The High Court has ruled that a demand by NAMA for repayment of €32 million outstanding on property investment loans is valid and lawful.

The court did not rule on whether or not NAMA can enforce a further €3.5m loan secured on the family home of Carol and John Morrissey at Palmerston Road, Dublin 6.

Ms Justice Úna Ni Raifeartaigh said such a finding would be "pre-emptive" as NAMA had not so far sought to enforce that loan.

The judge dismissed the couple's case claiming damages over alleged various unlawful acts by NAMA, including taking enforcement action over the loans and appointing receivers over properties.

Mr Morrissey got loans of some €27m from Irish Nationwide Building Society between 2004-2006, in connection with acquiring seven investment properties.

The loans were secured by mortgages over the properties, there were problems with repayments as early as 2006 and the loans were in serious default when acquired in 2010 by NAMA.

In 2014, NAMA called in the loans by demanding the then outstanding sum of some €32m. When that was not paid, it appointed receivers who sold the investment properties, reducing the debt to some €25m.

A loan of €3.75m borrowed in 2005 to buy the Palmerston Road property, secured on the house, is also in default but NAMA has not so far decided to enforce against that loan, she said.

In their case against NAMA, Capita Assets Services (Ireland) Ltd and various State parties, the couple argued NAMA was not entitled to call in the loans and also sought a declaration NAMA does not have valid security over the family home.

While Mrs Morrissey disputes signing the necessary family home protection documents in 2005 when giving the house as security for that loan, the judge found, on the evidence, she signed them and received independent legal advice when doing so.

As she was adjourning making final orders for two weeks, Mr Morrissey said an appeal will be brought over the findings.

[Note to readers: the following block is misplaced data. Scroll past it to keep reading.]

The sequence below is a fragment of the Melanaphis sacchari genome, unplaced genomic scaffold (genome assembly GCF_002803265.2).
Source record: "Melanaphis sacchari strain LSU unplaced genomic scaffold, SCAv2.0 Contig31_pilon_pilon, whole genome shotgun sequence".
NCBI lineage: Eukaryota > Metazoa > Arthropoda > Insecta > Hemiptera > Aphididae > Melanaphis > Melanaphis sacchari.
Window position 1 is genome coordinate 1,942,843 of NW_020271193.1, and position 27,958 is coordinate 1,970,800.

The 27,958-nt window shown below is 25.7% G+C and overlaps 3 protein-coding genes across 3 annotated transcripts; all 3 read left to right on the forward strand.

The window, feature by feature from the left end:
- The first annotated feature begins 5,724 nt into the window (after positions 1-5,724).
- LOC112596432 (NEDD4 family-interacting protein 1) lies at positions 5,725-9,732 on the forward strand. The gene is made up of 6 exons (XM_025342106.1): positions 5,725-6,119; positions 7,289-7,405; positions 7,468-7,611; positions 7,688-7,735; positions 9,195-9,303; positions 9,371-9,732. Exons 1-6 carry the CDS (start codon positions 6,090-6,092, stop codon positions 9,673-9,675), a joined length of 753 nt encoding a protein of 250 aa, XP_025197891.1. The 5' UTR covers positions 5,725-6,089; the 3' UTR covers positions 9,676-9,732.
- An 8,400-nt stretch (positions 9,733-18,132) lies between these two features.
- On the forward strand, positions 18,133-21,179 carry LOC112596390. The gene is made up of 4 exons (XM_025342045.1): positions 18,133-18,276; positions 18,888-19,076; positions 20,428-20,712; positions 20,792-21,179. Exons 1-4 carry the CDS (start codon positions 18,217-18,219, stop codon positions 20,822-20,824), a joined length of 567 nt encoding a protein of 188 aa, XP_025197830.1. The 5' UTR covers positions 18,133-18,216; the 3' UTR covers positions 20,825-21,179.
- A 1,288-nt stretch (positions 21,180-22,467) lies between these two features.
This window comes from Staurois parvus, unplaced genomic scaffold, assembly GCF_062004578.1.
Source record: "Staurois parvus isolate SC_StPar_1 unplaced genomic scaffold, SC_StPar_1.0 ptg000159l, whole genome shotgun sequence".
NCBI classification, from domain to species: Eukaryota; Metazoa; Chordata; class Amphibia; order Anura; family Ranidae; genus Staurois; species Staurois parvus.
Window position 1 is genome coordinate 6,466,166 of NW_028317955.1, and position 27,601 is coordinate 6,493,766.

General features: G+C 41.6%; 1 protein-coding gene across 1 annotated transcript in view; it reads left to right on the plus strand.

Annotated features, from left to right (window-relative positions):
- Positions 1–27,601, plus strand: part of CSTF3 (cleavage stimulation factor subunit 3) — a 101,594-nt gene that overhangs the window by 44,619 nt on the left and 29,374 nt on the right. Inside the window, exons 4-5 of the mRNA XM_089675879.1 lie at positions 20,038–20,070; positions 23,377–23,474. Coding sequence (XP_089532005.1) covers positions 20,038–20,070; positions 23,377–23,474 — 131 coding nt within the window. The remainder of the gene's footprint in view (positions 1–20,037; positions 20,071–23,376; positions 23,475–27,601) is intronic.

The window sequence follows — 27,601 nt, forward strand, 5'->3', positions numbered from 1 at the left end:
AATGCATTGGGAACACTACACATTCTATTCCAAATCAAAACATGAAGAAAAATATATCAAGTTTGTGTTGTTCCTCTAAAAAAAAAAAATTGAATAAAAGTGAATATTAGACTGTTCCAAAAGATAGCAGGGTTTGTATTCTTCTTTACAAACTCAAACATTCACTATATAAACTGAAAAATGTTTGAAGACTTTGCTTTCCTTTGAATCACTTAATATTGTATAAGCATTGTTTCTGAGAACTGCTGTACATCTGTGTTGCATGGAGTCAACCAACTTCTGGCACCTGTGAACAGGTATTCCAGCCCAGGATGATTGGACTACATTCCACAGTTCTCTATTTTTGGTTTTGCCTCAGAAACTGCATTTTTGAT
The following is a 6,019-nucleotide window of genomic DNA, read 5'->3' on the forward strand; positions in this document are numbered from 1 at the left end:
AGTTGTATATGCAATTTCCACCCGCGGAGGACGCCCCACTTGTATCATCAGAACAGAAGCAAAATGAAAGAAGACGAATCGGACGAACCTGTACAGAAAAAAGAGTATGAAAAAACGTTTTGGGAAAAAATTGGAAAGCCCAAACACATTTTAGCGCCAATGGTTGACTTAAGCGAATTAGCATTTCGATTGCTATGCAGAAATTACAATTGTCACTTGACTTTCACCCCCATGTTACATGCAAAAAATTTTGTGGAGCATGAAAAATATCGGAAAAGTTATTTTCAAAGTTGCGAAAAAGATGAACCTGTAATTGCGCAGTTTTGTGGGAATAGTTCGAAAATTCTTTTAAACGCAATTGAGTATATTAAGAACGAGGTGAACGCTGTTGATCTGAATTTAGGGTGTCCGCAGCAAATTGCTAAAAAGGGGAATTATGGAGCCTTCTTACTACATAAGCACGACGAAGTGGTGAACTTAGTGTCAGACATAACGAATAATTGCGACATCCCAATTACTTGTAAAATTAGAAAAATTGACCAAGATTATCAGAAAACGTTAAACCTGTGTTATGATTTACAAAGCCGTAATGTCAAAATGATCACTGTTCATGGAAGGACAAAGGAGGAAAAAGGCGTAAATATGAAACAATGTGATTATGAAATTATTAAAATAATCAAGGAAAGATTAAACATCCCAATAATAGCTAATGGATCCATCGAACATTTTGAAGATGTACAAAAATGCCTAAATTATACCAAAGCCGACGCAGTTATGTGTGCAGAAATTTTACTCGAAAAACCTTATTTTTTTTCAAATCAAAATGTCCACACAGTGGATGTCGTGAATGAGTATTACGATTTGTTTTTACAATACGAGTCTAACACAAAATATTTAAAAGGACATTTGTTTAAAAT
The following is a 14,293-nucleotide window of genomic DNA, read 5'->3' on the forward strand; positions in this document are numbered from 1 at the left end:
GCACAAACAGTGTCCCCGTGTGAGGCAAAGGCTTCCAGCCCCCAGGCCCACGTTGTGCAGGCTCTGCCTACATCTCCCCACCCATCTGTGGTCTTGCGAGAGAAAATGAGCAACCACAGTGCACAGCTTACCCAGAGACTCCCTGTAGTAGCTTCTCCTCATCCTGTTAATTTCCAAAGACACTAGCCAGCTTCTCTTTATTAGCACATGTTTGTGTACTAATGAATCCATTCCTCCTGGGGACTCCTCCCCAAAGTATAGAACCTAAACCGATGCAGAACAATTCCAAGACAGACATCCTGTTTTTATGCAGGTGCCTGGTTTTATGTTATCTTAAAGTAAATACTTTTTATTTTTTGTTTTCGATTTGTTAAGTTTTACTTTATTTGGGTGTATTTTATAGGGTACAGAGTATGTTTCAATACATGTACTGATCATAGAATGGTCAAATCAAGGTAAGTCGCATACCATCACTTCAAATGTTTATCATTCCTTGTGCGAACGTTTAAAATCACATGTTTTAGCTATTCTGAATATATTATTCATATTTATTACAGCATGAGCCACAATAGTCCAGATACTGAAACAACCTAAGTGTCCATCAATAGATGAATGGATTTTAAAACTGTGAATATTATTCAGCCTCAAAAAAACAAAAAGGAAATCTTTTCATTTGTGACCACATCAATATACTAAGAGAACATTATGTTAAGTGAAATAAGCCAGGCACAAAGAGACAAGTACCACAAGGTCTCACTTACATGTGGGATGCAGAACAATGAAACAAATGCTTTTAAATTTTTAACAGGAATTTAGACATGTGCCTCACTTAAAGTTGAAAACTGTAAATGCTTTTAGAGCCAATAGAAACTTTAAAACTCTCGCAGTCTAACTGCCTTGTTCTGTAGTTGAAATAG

In dismissing the case by the couple, representing themselves, the judge noted NAMA claimed Mr Morrissey had in 2013 rejected a suggestion they relocate to a less valuable property on Lower Churchtown Road, insisting they were entitled to continue living on Palmerston Road.

A NAMA agent had said he explained to Mr Morrissey that Palmerston Road would be considered by NAMA to be a "trophy home" as it was valued in 2013 between €1.8-€2m while the Churchtown property was valued at €800,000.

The agent said he questioned how "optically" it would look to the taxpayer if NAMA was to allow Mr Morrissey and his family remain there whilst owing NAMA more than €25m in residual debt - the debt remaining after the investment properties were sold - and when more than €4.7m was outstanding on the loan secured on their home.

Ms Justice Ni Raifeartaigh rejected a range of claims by the couple, including NAMA had not meaningfully considered Mr Morrissey's alternative proposals for dealing with his loans and had acted outside its powers.

She also dismissed claims of alleged interference with the independence of NAMA by the Minister for Finance.

She rejected claims that NAMA, in its handling of issues concerning the family home, breached the couple's rights.

Arguments that NAMA refused to allow Mrs Morrissey purchase the family home for €830,000 were not made out, she said. What NAMA refused was a "package offer" from an investor valuing the family home well below what NAMA was advised was its value.

While Mrs Morrissey clearly felt aggrieved her home was at risk because her husband is a NAMA debtor when she is not, the risk to the home was created by her deciding to sign certain documents at a certain time, the judge said.

Mrs Morrissey "has been fortunate compared to many others whose property interests in the family home were deeply affected by the banking crisis" as she continues to live in the family home when monthly repayments are a "fraction" of the €12,000 monthly sums agreed under the original loan agreement, she said.